The Forever After
“Maggie,” Elaine called, brushing her red hair back from her face. “Could ye please come an’ fetch the bairns before I sell them to the Fae?”
Magnolia laughed, approaching her stepdaughter as quickly as her swollen belly allowed. At three-and-ten, Elaine was turning into quite the little Lady in her own right, and she simply had no patience for the antics of her younger siblings.
The twins were seven years old, born a few years after Magnolia and Nathair were wed, and they were quite the surprise after the sweet child Elaine had been. They were not identical; Nora, named for Magnolia’s mother, looked just like Magnolia. Caty, full name Catrina, looked more like Nathair and Elaine but with her mother’s blue eyes.
And they were both wild.
“Maggie,” Elaine warned. Magnolia honestly thought it was very sweet that the girl had never given up on that childhood nickname. They’d discussed Elaine calling her ‘Mamaidh,’ or even something like ‘Mammy,’ but it had felt wrong to them both.
“We just want to play!” Caty argued. “Elaine’s our big sister, she’s supposed to play wi’ us!”
“Aye!” Nora added. “Elaine should learn to share! Isnae that what ye’re always tellin’ us, Mamaidh?”
Magnolia chuckled. “You two are trouble. Leave your poor sister alone. She’s trying to embroider, and she does not want you messing with her design again. Your Father will be here soon, and I think Elaine wishes to finish her needlework first.”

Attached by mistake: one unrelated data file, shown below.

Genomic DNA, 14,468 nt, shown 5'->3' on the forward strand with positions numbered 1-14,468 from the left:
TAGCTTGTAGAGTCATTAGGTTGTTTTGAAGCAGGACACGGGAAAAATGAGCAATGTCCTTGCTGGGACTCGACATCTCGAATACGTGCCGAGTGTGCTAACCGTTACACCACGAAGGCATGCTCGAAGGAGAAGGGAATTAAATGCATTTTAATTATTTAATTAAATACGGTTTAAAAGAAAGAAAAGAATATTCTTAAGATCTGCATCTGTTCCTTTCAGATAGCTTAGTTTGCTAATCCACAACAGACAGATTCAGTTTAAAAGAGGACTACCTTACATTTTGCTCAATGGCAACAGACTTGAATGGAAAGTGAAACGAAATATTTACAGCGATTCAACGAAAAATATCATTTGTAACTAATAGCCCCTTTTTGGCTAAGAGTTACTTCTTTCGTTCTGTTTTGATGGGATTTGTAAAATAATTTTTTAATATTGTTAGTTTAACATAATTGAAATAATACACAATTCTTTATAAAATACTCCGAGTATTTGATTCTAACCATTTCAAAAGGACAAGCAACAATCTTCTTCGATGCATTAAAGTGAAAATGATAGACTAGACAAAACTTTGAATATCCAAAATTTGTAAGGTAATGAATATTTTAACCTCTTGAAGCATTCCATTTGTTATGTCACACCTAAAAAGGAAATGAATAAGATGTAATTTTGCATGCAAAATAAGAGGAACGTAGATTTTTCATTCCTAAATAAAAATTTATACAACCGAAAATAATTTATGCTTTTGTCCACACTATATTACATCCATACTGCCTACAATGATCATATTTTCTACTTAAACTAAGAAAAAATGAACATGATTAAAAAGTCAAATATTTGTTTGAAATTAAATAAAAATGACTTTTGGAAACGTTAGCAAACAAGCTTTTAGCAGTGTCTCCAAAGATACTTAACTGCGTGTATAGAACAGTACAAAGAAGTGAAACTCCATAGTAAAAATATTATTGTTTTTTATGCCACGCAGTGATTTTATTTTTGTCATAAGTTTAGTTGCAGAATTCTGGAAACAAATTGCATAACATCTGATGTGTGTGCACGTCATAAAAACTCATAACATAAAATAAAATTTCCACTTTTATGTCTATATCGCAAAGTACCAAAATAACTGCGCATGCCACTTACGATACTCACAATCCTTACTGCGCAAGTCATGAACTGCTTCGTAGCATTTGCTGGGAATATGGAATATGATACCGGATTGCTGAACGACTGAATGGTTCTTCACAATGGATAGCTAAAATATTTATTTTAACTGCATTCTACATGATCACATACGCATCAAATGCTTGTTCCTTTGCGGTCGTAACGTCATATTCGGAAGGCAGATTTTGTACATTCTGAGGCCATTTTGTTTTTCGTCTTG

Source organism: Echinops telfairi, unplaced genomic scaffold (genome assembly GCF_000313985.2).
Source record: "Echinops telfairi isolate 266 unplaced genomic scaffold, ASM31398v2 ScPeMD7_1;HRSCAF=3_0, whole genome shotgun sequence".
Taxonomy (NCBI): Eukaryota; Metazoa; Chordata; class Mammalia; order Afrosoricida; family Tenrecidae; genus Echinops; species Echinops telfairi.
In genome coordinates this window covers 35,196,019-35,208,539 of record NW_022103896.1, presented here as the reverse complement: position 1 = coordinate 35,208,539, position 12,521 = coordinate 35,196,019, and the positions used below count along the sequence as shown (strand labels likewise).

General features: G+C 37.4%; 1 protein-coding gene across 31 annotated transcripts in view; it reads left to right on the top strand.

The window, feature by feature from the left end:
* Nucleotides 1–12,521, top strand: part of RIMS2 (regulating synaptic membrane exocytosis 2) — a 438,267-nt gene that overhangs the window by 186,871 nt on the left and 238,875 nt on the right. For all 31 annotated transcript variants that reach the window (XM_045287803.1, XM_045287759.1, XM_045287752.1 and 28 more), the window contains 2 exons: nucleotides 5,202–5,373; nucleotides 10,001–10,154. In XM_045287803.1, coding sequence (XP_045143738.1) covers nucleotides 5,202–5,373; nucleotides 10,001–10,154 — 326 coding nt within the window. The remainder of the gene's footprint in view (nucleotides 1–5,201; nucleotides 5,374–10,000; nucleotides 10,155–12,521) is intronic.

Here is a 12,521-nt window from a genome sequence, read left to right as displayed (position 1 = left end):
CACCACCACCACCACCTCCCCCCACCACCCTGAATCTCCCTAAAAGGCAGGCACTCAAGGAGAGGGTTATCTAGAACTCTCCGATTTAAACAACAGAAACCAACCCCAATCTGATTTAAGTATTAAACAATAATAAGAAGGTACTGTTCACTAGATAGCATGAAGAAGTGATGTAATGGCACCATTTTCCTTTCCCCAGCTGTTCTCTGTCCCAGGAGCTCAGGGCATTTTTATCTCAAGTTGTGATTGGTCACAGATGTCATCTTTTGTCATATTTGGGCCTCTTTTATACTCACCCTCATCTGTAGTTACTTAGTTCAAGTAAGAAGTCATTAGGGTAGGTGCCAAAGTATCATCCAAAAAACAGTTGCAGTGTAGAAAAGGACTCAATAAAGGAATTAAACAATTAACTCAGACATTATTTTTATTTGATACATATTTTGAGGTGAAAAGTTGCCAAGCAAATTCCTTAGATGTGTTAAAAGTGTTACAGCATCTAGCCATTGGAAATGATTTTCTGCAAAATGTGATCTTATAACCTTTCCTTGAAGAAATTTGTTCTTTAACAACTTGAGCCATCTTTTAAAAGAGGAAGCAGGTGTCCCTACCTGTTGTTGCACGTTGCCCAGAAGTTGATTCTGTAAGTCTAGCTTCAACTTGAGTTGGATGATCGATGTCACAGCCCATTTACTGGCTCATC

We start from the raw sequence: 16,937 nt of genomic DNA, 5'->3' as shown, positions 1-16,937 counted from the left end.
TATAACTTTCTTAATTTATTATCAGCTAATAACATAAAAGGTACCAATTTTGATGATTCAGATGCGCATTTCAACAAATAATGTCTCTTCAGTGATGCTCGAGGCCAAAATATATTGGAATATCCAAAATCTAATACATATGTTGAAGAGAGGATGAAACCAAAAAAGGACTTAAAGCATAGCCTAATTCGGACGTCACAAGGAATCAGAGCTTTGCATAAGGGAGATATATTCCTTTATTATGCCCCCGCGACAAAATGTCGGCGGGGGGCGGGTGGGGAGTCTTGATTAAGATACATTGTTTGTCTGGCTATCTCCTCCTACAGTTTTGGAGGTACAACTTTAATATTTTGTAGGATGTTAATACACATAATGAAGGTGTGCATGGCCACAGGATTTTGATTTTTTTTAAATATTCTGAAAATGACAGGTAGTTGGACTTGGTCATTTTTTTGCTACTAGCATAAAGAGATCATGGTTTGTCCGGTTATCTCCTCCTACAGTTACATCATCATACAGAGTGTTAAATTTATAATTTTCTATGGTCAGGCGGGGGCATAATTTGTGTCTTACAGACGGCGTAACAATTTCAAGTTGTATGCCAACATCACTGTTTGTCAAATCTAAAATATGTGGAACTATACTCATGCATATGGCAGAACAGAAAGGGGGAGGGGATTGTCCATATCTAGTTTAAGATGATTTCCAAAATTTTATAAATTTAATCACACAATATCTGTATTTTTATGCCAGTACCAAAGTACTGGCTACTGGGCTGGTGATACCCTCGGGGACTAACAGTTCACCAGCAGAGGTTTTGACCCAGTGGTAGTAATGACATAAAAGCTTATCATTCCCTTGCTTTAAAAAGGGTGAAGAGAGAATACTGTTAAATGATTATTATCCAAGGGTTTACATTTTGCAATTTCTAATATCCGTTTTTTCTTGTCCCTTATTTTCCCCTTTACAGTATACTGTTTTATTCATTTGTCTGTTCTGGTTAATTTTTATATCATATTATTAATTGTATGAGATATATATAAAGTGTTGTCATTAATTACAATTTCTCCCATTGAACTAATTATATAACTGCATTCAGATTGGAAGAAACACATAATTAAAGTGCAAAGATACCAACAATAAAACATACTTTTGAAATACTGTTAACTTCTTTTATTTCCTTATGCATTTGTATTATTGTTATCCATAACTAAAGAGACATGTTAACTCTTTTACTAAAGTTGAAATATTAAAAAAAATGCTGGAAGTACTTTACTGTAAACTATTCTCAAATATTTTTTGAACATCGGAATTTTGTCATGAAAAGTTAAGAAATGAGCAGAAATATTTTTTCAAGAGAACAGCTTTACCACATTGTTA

“Exactly,” Elaine told them proudly. “Our Faither kens what a successful Lady I’m gonnae be. I need to be able to dae a woman’s accomplishments and the work o’ the Laird.”
Nora stuck out her tongue. “Unless the baby’s a laddie!” she teased.
Caty’s eyes sparkled. “Aye! Then we’ll have a wee brother, and you willnae be the Lady at all! An’ then you’ll have to play with us a’ the time!”
A look of anger crossed Elaine’s face, but before it could erupt, Magnolia intervened. “Now, now,” she said. “That’s quite enough. Your Father—”
As if her words had summoned him, Nathair was suddenly strolling around the corner to where they sat outside. “Did I hear me name?” he asked as he approached. He put his arms around his wife and kissed her lightly, while the twins made disgusted sick noises.
“Och, just ‘cause ye’re too immature to understand love!” Elaine scoffed.
Magnolia bit her lip, trying not to laugh, and gave Nathair a helpless look of amusement.
Nathair winked at her out of sight of the children and turned to the three girls. “Are we bickerin’ again, lassies? That isnae what yer poor Dadaidh wants to hear when he’s traveled a’ the way back from Laird Taylor’s lands alone.”
“William wasn’t with you?” Magnolia asked, surprised, and a little concerned. As far as she’d known, the Commander had accompanied her husband for the whole journey. “Did something go wrong?”
“Nay, nay,” he assured her, one hand lightly on her waist. “William was wi’ me all right, until we met an old soldier o’ ours in one o’ the taverns. He told me to go ahead, and he’d catch up. That was about a day-an’-a-half ago.”
Magnolia chuckled ruefully. “Oh, dear. Abbie’s going to give him such a skelping when he gets back.”
Nathair laughed, kissing her cheek again. “Och, ye ken what it does to me when ye use Scots brogue like that, me love.”
“Dadaidh, we’re standin’ right here,” Elaine told him, looking a little queasy. “Please save yer flirtations ‘til ye’re in private. It isnae proper!”
Caty put her hands on her hips and said in what was clearly a mockery of her older sister’s voice, “Och, but Elaine, just ‘cause ye’re too immature to understand love!”
Elaine glared at her while Nora giggled.
Nathair smiled at their antics, then focused on Magnolia once more. His hand moved from her waist to her belly, caressing it worshipfully. Magnolia couldn’t help but smile. He had treated every moment of this pregnancy as though it was the very first, just as he had for the twins.